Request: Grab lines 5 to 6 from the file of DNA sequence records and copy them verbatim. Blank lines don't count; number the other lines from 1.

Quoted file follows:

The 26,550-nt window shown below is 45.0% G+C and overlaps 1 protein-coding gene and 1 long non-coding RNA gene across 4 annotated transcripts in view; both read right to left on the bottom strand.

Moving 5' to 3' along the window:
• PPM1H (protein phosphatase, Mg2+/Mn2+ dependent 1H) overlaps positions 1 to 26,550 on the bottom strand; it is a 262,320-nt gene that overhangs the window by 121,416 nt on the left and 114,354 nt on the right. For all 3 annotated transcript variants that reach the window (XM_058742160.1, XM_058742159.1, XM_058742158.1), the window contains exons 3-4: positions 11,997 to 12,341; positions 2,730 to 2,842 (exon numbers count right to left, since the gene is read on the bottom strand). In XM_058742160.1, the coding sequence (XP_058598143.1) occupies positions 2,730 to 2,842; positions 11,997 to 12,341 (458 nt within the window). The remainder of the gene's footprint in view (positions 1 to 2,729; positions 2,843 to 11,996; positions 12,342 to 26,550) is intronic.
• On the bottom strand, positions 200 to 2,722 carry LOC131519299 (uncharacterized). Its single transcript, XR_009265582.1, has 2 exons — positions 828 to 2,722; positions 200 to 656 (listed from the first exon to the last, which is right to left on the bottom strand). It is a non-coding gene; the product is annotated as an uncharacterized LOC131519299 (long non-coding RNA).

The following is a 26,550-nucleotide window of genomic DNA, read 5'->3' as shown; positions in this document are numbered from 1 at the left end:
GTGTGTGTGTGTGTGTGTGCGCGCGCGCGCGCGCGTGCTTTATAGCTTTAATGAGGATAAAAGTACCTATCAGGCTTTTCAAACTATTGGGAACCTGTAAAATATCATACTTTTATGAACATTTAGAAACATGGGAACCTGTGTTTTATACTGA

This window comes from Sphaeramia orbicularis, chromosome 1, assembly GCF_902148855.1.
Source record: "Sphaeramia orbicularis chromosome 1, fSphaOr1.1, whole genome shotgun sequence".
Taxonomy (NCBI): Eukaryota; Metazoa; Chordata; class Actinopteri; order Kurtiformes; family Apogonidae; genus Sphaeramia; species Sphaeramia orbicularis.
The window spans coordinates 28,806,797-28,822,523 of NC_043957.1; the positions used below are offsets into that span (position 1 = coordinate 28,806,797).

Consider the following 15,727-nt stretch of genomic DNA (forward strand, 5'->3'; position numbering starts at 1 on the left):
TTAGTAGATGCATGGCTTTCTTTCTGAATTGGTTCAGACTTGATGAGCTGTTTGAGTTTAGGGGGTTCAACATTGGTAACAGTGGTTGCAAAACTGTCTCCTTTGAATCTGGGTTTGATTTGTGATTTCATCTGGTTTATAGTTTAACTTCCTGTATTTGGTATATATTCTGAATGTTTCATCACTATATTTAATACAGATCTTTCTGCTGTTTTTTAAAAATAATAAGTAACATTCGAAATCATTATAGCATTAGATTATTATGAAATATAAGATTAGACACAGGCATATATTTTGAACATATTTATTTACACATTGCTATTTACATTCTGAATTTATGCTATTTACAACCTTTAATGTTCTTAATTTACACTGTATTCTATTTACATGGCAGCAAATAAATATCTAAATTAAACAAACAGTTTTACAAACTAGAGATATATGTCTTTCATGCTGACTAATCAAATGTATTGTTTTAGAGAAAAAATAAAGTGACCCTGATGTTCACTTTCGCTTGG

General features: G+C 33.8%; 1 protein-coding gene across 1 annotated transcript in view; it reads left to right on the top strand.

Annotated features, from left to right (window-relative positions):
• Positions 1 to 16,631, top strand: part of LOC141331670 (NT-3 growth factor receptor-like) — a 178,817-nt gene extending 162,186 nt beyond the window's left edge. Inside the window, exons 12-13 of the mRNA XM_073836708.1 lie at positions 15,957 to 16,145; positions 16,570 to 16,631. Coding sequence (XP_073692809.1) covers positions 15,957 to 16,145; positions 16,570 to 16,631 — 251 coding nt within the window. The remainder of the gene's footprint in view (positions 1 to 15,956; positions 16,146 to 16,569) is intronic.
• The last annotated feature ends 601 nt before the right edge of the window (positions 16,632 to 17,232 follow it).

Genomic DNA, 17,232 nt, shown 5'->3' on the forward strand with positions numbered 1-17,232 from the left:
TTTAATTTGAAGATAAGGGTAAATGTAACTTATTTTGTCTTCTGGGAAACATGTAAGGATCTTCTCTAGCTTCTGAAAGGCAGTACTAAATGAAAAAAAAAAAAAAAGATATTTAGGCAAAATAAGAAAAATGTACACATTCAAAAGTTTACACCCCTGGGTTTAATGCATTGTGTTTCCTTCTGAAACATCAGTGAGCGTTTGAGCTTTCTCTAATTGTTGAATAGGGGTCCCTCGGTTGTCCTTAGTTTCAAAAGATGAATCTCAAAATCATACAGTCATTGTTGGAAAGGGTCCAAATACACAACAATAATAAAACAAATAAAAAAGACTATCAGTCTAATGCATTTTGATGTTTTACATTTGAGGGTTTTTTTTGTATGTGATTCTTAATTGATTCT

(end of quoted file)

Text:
The following is a 26,550-nucleotide window of genomic DNA, read 5'->3' as shown; positions in this document are numbered from 1 at the left end:
GTGTGTGTGTGTGTGTGTGCGCGCGCGCGCGCGCGTGCTTTATAGCTTTAATGAGGATAAAAGTACCTATCAGGCTTTTCAAACTATTGGGAACCTGTAAAATATCATACTTTTATGAACATTTAGAAACATGGGAACCTGTGTTTTATACTGA